The costs of building a nuke are probably going to be higher than what Jim is quoting though. Labor and materials costs have really gone up over the past year which will affect nuclear. But the increase in costs doesn't just affect nuclear; it will affect new coal build as well and possibly gas and renewables.

Even though the costs of phasing out coal with nuclear are not substantial, it is not realistic. To build a nuke plant you need to prove the demand is there for more electricity. There are only two ways nuclear will be able to replace coal; build new nukes instead of coal to meet projected demand and fill in the gaps as coal plants retire. EIA (xls) projects only 5.7 GW of coal plant retirements by 2030 though. And they also project them building about 150 GW by 2030. Nuclear needs to tap into those forecasts to make the difference.

Even though I'm a nuclear guy and would love to see the world powered by nukes, I don't see coal going away for quite some time for nuclear to replace. The U.S. has the most abundant reserves in the world and it's a reliable source of energy. What I (and everyone else should) hope to happen, hopefully sooner rather then later, is that the labs will figure out how to make sequestration work at a commercial level. Whether we like it or not, we're going to need all sources of energy to meet our demands and that includes coal and nuclear.

Nick said at February 20, 2007 8:43 AM:

Jim,

Two points. First, re: proliferation,

"Among those damages currently not included in ExternE estimates are nuclear proliferation, nuclear security, security of energy supply, visual intrusion and risk aversion. " (Frequently Asked Questions section, paragraph 7)

Those are crucial gaps. Clearly, this study is not intended to fully evaluate nuclear, and isn't yet helpful for doing so.

"Adding more nuclear plants in the US will have absolutely no impact on proliferation, period. "

Not directly, sure, but we don't live in a closed world. The technology we develop will tend to be used elsewhere, and the technology we neglect will tend not to. I believe there are six middle eastern countries now talking about following Iran's lead in developing nuclear power, and clearly weapons will not be far behind. WMD's were the putative justification for a $1.2 trillion war - that says something about the costs of weapons proliferation (it doesn't matter that the justification was deceptive - it was still considered an adequate justification). It also says something about unintended consequences, especially in the area of guerrilla war (aka terrorism).

Global warming is a big threat, but the threat of nuclear weapons has not gone away. You may ask - why do European "greens" feel so strongly about eliminating nuclear power? I believe it's because of proliferation. The green movement historically was very closely linked to the ant-war movement.

2nd,

My sense is that in the US, due to enormous cost overruns in the past, that there will be a limited number of nuclear plants built in a "first wave" (perhaps the six for which large subsidies are available), and that nuclear growth will depend on the evaluation of the construction and inital operation experience of these plants. The first wave will take at least 10 years to build, and several years of operation to fully evaluate. A 2nd wave (presuming a successful first) would take a minimum of 5 years. This suggests that a large nuclear build won't take place for 15 years at an absolute minimum, and probably 20.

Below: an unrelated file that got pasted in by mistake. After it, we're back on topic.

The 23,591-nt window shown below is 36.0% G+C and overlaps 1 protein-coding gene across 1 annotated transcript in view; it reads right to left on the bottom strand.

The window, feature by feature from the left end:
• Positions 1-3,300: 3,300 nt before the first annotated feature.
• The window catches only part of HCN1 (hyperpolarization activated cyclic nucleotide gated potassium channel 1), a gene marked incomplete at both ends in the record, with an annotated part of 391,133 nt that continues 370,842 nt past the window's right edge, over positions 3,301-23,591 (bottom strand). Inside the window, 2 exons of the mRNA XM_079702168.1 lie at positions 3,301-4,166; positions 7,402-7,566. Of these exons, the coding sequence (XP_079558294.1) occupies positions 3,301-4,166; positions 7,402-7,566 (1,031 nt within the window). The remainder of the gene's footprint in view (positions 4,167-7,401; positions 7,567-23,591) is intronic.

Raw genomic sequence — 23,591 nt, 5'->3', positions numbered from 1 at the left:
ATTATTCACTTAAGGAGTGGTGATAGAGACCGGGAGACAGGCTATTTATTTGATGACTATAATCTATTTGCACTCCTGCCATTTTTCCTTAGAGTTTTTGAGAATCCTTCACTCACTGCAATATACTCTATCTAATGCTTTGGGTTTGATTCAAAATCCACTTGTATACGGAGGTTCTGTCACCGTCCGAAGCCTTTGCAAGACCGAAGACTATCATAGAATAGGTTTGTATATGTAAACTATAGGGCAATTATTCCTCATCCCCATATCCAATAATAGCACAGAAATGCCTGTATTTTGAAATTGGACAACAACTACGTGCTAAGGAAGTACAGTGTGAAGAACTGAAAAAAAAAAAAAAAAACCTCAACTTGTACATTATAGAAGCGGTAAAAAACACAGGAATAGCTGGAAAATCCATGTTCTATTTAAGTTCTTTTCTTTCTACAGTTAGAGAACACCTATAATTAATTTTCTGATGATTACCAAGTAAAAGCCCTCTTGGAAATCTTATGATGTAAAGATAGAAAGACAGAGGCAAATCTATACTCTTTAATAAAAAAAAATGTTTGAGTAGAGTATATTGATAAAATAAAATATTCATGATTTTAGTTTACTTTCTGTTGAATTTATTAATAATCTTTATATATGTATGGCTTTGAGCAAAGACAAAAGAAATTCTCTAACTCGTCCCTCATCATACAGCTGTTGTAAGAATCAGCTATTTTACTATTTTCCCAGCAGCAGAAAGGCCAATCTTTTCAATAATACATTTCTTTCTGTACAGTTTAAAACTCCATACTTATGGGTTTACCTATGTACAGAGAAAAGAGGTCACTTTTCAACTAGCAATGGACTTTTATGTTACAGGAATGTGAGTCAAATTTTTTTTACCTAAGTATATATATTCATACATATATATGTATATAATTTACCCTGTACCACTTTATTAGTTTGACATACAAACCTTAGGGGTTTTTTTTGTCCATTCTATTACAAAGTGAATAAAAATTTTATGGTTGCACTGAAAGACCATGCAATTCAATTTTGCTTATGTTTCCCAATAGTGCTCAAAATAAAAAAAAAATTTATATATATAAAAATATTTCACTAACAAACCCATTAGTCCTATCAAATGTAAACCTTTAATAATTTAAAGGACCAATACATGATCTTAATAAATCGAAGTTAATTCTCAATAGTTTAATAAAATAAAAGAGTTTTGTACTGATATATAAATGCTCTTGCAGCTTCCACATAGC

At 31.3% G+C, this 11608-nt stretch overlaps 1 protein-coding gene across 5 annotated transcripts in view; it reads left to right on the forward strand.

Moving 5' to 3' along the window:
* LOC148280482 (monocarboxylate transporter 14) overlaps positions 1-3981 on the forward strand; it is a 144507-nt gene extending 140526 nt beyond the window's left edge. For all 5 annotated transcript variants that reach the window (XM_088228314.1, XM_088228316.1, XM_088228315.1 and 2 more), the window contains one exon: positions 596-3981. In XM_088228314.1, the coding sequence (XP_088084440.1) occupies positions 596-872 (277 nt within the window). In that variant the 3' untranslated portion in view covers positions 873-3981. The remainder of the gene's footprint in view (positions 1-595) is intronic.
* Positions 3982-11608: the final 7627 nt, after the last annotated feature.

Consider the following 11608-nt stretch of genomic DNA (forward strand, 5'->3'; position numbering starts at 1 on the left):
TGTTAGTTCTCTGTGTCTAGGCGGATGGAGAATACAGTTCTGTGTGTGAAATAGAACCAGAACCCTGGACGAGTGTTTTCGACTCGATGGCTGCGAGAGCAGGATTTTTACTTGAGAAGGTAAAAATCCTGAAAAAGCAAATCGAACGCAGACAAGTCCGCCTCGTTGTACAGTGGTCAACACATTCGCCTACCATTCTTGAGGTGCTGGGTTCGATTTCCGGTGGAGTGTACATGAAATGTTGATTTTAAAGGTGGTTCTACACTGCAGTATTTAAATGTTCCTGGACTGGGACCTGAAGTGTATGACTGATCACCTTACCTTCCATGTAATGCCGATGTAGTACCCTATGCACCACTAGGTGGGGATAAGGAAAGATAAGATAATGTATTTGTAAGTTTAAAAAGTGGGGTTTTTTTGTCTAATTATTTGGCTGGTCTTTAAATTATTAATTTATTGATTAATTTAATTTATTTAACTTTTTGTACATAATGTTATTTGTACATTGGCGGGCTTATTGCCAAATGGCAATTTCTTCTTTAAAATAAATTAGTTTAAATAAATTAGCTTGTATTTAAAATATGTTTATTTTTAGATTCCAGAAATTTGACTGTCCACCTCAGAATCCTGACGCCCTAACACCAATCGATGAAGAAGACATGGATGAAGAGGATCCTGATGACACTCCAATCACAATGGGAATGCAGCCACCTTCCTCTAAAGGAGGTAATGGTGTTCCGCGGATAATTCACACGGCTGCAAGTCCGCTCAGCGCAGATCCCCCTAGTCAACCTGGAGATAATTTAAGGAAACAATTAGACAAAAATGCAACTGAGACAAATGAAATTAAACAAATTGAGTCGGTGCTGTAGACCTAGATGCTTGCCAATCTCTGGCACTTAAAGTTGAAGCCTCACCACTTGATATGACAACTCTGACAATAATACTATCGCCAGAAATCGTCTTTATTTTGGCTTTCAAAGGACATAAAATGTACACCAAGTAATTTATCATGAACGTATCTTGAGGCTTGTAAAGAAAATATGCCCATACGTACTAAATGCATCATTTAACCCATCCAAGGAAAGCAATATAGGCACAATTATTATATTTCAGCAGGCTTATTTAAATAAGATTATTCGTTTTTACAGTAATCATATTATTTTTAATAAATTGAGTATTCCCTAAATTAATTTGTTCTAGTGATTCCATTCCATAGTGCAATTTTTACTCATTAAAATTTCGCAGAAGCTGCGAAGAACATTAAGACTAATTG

In the meantime, according to the Nuclear Energy Institute wind is already almost 50% of new planned generation for 2007, adjusted for capacity factor. See http://www.nei.org/documents/Energy%20Markets%20Report.pdf page 8 - (don't forget that due to the short planning horizon for wind, only 2007 is meaningful for wind - later years will only grow from the 2007 base). At current growth rates (doubling every 2 years or less) I see no reason why wind couldn't provide all new generation in just 3 or 4 years, and start replacing coal in 5, should we choose to do so.

In the meantime, solar PV is at 2.4GW of new installations worldwide and growing by 40% per year while costs (though not prices) are falling quickly (see nanosolar). At this rate solar will catch up with wind in about 10 years and provide a complementary (i.e., weakly negatively correlated with wind, and peak vs baseload) renewable source.

In this world, I don't see a need to rely primarily on nuclear, and in fact I believe the world would be much better off if we didn't.

What do you think?

Brian Wang said at February 20, 2007 10:03 AM:

Proliferation:
How much incremental risk is there from more nuclear plants for proliferation?
40 countries already have the nuclear material for bombs.

This included repatriating fresh and spent fuel from the more than 100 nuclear research reactors in 40 countries that Russia and America between them supplied during the cold war.
http://www.economist.com/world/international/displaystory.cfm?story_id=8633393
http://www.fas.org/irp/threat/svr_nuke.htm
http://en.wikipedia.org/wiki/List_of_states_with_nuclear_weapons
http://en.wikipedia.org/wiki/Nuclear_proliferation

There are already 443 nuclear power reactors around the world.
There are more "research reactors".

Proliferation to Iran and N Korea is meaningless because they have already been proliferated to them back in the 70's and 80's.

wind power added 15GW globally last year. Most in Japan and Europe.
Total installed is 75GW.
We need about 150GW of new power each year doubling from 3TW to 6TW in 2030.
China and other around the world are building more than one coal plant every week.


As I indicated up-powering existing nuclear reactors can take place in the first 5-15 years.
50% power increase is 50GW. There are some builds or rebuilds of existing licensed reactors that will
be done starting this year.